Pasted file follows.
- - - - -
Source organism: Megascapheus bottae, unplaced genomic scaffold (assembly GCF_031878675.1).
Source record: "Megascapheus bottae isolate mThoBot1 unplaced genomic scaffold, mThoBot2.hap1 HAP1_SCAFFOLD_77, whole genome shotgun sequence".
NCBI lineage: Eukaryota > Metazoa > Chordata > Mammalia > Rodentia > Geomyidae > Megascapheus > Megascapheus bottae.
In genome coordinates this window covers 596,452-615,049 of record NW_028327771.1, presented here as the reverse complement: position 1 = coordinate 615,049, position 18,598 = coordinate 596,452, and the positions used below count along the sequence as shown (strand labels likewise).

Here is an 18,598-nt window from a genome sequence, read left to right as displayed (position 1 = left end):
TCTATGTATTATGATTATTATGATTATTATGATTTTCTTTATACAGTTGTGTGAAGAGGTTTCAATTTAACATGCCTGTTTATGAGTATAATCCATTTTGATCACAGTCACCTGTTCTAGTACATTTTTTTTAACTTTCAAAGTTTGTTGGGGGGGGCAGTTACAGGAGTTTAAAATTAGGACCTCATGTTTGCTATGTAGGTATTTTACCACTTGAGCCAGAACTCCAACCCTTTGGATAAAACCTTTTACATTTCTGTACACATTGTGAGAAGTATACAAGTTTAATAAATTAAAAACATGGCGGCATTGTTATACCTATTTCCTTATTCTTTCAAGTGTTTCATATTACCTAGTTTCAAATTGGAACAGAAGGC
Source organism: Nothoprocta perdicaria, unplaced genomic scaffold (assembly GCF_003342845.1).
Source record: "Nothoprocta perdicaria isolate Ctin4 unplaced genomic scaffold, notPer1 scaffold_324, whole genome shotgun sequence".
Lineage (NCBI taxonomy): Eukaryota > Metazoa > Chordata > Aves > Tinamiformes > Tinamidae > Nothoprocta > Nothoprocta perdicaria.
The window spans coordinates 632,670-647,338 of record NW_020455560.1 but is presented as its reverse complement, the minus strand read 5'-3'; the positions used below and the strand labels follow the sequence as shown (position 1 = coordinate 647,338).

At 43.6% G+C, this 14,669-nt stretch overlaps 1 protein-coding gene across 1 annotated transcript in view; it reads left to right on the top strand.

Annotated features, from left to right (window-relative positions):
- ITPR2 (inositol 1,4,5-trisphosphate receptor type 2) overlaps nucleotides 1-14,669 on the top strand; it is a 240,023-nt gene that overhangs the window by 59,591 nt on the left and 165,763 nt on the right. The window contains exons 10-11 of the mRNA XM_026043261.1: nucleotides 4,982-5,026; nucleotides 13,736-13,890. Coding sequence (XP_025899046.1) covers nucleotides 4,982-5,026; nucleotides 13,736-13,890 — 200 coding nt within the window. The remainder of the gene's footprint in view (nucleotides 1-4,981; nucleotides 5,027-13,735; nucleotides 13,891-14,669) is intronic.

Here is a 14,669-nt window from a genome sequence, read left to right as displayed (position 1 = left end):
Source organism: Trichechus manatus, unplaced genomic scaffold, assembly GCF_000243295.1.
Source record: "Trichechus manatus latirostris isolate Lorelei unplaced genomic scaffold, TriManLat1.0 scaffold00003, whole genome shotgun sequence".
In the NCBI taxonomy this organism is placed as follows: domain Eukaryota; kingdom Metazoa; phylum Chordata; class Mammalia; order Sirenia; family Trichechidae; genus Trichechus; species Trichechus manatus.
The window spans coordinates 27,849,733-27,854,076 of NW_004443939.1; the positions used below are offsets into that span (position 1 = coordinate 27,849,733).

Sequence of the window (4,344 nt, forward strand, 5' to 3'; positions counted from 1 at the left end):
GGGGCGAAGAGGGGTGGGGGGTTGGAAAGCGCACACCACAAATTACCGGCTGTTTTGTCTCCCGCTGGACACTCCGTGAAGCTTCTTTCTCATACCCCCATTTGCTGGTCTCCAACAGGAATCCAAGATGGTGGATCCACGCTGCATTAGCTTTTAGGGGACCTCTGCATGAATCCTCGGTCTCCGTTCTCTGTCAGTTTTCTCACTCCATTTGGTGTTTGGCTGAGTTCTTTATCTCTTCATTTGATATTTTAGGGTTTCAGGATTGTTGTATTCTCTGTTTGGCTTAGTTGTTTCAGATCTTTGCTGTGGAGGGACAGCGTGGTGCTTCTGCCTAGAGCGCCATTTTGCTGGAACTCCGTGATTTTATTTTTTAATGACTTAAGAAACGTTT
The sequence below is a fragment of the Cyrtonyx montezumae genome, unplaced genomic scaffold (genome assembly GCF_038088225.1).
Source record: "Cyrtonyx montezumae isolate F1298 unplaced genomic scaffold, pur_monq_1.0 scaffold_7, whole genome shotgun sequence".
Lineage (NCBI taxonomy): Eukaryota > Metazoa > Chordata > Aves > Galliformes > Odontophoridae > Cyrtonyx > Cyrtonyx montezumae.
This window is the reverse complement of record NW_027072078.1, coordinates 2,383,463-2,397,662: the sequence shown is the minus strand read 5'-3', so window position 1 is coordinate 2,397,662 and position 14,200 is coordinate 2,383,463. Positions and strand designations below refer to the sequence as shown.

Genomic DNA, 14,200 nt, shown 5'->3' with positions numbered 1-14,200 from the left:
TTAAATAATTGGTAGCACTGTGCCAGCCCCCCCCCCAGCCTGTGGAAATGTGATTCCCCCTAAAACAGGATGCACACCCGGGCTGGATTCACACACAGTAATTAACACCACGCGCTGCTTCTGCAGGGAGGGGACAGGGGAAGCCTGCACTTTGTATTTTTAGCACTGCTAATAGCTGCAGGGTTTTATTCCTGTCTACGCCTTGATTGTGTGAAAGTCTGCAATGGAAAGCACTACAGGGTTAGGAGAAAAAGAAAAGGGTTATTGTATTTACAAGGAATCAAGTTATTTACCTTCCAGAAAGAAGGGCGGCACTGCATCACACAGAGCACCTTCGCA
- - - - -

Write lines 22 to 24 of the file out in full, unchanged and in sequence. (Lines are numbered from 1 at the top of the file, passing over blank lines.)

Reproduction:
Source record: "Cyrtonyx montezumae isolate F1298 unplaced genomic scaffold, pur_monq_1.0 scaffold_7, whole genome shotgun sequence".
Lineage (NCBI taxonomy): Eukaryota > Metazoa > Chordata > Aves > Galliformes > Odontophoridae > Cyrtonyx > Cyrtonyx montezumae.
This window is the reverse complement of record NW_027072078.1, coordinates 2,383,463-2,397,662: the sequence shown is the minus strand read 5'-3', so window position 1 is coordinate 2,397,662 and position 14,200 is coordinate 2,383,463. Positions and strand designations below refer to the sequence as shown.